By: Rev. Paul Scalia
Perhaps you saw Apple’s holiday-themed iPhone commercial entitled “Misunderstood.” The ad focuses on a stereotypical surly teenager as he goes through his family’s idyllic Christmas celebrations. During every activity – baking, decorating the tree, ice-skating, sledding – he has his face buried in his iPhone, away from his family. A familiar scene, we think. But a plot twist comes at the end. On Christmas morning, when everyone gathers to open presents, he halts the action to show the video that he had been recording all along on his iPhone. Eyes fill with tears and his relatives hug him as they realize that he was not out of touch with his family after all. He was using technology not to get away from them but for them. It is actually quite moving…until you think about it.
Ultimately, it is nonsense. The boy concludes his video with a shot of himself looking out from the TV screen toward his family. That last scene actually confirms our first impression: this boy cannot interact with others except through a screen. The face-to-face communication proper to humans is foreign to him. The commercial wants us to feel bad about our suspicions, but his clever iPhone video vindicates them. He was doing what we suspected all along: substituting technological transactions for real human interaction.
Most interesting is that this commercial should appear around Christmas – a feast that is all about face-to-face communication. God assumes our human nature and is born of Mary, precisely so that we can look upon Him — O Come let us adore Him! – and He upon us. He had sent messengers before. He had established symbols of His presence (e.g. the Ark, the Temple). But that was not enough. He desired to interact not merely through the prophets and the law but directly, face-to-face. He came to reveal more than a message. He came to give Himself. “In times past, God spoke in partial and various ways to our ancestors through the prophets; in these last days, he has spoken to us through the Son” (Heb 1:1-2).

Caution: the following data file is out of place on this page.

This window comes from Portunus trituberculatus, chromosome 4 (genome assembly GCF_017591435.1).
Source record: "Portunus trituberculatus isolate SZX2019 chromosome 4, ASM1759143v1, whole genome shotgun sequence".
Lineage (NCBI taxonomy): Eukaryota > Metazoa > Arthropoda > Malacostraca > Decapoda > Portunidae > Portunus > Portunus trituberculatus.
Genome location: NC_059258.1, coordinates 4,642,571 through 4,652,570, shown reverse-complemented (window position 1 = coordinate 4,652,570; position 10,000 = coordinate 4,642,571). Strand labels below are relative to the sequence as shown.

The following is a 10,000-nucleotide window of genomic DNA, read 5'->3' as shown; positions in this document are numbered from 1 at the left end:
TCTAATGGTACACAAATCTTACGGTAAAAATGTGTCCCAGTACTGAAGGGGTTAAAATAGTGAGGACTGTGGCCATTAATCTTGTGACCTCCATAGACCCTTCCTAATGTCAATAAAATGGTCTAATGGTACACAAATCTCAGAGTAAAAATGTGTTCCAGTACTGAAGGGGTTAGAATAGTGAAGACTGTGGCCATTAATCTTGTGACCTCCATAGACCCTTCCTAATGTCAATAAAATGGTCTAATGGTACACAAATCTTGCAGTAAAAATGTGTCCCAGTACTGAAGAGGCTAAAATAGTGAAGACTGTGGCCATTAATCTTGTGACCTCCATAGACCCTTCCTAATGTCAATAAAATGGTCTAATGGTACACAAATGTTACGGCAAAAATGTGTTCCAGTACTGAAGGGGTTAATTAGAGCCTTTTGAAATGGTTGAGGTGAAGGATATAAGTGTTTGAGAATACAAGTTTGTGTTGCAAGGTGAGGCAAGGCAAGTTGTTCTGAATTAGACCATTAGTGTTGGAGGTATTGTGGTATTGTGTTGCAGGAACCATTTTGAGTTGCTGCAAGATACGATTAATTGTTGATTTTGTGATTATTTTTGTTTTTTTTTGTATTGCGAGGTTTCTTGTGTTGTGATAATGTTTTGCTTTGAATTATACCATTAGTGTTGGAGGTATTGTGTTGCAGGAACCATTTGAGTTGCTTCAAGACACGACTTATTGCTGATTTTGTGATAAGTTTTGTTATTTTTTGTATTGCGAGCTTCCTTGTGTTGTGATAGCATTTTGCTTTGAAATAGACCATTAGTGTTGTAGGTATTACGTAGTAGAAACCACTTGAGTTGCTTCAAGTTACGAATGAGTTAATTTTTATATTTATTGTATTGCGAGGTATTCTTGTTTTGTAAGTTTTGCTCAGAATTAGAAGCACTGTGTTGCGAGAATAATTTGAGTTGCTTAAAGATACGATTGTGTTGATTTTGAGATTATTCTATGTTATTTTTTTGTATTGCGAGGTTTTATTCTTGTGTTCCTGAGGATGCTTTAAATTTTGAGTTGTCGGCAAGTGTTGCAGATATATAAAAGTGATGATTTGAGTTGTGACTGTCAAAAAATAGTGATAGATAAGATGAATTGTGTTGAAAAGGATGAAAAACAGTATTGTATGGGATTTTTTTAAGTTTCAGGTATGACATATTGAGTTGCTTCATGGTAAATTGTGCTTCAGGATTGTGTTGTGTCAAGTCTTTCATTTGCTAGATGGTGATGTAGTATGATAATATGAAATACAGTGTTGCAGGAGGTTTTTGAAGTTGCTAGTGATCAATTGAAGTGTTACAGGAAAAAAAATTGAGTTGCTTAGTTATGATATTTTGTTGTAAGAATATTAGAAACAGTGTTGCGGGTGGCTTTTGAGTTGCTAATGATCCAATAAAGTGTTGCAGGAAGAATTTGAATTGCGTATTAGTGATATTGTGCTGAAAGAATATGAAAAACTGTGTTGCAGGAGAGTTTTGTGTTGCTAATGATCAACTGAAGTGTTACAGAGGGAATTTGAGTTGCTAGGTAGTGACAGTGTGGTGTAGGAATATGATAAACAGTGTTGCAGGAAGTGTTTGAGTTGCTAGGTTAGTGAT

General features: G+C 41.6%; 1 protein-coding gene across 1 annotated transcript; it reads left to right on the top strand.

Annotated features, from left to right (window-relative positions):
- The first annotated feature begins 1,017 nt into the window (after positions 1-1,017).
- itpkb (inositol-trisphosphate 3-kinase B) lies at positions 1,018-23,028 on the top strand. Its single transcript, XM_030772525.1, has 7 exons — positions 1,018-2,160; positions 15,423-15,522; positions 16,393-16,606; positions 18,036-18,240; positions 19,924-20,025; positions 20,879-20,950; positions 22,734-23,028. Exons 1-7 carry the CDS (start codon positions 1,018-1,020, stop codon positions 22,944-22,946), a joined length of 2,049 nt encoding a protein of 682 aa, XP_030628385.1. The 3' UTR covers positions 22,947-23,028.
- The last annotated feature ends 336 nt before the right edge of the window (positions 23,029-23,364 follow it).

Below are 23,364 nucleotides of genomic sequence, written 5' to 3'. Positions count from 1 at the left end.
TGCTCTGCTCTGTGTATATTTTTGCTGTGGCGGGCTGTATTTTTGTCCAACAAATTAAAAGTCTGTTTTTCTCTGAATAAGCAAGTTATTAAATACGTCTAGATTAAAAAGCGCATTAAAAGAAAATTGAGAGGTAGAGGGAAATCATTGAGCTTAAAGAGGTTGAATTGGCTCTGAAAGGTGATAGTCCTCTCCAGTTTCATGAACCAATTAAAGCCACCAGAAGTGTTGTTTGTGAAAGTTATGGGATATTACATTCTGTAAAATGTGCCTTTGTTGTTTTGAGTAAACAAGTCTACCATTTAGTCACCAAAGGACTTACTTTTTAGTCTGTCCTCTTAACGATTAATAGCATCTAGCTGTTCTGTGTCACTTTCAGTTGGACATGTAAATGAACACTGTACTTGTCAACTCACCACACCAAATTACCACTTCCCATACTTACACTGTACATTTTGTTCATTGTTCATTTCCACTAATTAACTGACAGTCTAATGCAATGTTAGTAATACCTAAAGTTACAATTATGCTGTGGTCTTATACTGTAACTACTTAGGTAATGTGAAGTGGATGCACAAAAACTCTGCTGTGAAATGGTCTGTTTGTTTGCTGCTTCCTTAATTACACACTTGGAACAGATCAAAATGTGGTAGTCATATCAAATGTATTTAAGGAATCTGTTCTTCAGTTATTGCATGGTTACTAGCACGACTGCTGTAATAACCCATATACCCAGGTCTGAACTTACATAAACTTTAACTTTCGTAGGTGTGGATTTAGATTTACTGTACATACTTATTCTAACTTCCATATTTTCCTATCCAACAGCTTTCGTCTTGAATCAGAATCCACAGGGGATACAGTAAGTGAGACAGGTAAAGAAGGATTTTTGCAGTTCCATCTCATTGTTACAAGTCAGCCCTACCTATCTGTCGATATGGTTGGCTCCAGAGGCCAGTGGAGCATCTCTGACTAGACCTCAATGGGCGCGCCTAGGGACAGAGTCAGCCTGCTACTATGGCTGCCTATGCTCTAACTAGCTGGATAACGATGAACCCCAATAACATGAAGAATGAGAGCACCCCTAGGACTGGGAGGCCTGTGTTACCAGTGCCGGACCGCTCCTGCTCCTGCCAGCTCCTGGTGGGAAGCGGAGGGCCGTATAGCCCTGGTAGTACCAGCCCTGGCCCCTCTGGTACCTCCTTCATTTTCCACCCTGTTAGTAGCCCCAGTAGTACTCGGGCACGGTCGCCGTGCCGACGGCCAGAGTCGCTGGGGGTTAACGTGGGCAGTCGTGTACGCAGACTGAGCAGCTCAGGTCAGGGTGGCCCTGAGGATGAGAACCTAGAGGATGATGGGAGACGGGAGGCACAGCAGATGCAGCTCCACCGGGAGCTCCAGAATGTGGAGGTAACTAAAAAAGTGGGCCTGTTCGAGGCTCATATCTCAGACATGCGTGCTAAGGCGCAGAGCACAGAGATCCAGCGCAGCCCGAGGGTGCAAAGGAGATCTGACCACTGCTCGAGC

Our Lord’s Incarnation fulfills one of man’s deepest desires: to see God face-to-face. “How long wilt thou hide thy face from me?” The Psalmist laments (Ps 13:1). “Thy face, Lord, do I seek. Hide not thy face from me” (Ps 27:8-9). And again, “When shall I come and behold the face of God?” (Ps 42:2) But no one can see God and live. God assumes our human nature, a human body, a human face, so that we can behold Him. And in response God desires to see us with unveiled faces (cf. 2 Cor 3:18). “Let me see your face,” He says (Song 2:14).
O Come, let us adore Him! To behold God satisfies all human longings. But do we really want it? Or are we not like the surly teenager with his face in his iPhone? A face-to-face relationship can be dangerous. It puts us on the spot and calls us out of ourselves. It challenges us to an authenticity that our fallen human nature fears. We risk being seen as we are, not as we would have others see us. We fear being found out for phonies. Such intimacy threatens our nice little delusion of sufficiency. A screen – technological or otherwise – is much safer. We can hide behind it and have a make believe relationship, comfortable in a world of our own making.
As the boy does in the commercial, so we do with God – keeping something between ourselves and Him, avoiding face-to-face interaction. Some people avoid Him altogether. But others practice a devout avoidance, using even good things to keep Him at arm’s length. Our works of charity, our knowledge of the faith, our liturgical precision, even our prayers – all good in themselves – we can use instead as a screen, as something put in place of intimacy. Rather than leading us to a relationship with God, they substitute for it.
This was the error of the Pharisees. Observant, devout, and faithful, they had replaced personal devotion with mere external adherence to the law. Our Lord had to knock the most famous of them flat on his back to get his attention – to catch his eye, as it were. Years later, after listing all his godly credentials, Saint Paul would write, “I count everything as loss because of the surpassing worth of knowing Christ Jesus my Lord” (Phil 3:8). Who he was and what he had done no longer mattered. All that mattered was knowing Jesus as Lord.
So, if the Apple commercial fails to convince, it serves as a good cautionary tale. If we find the boy to be removed and disconnected, substituting a screen for real relationships, we should examine our lives to see what screens we place between ourselves and Jesus — the One Who longs to see us face-to-face and is born of Mary to make that a reality.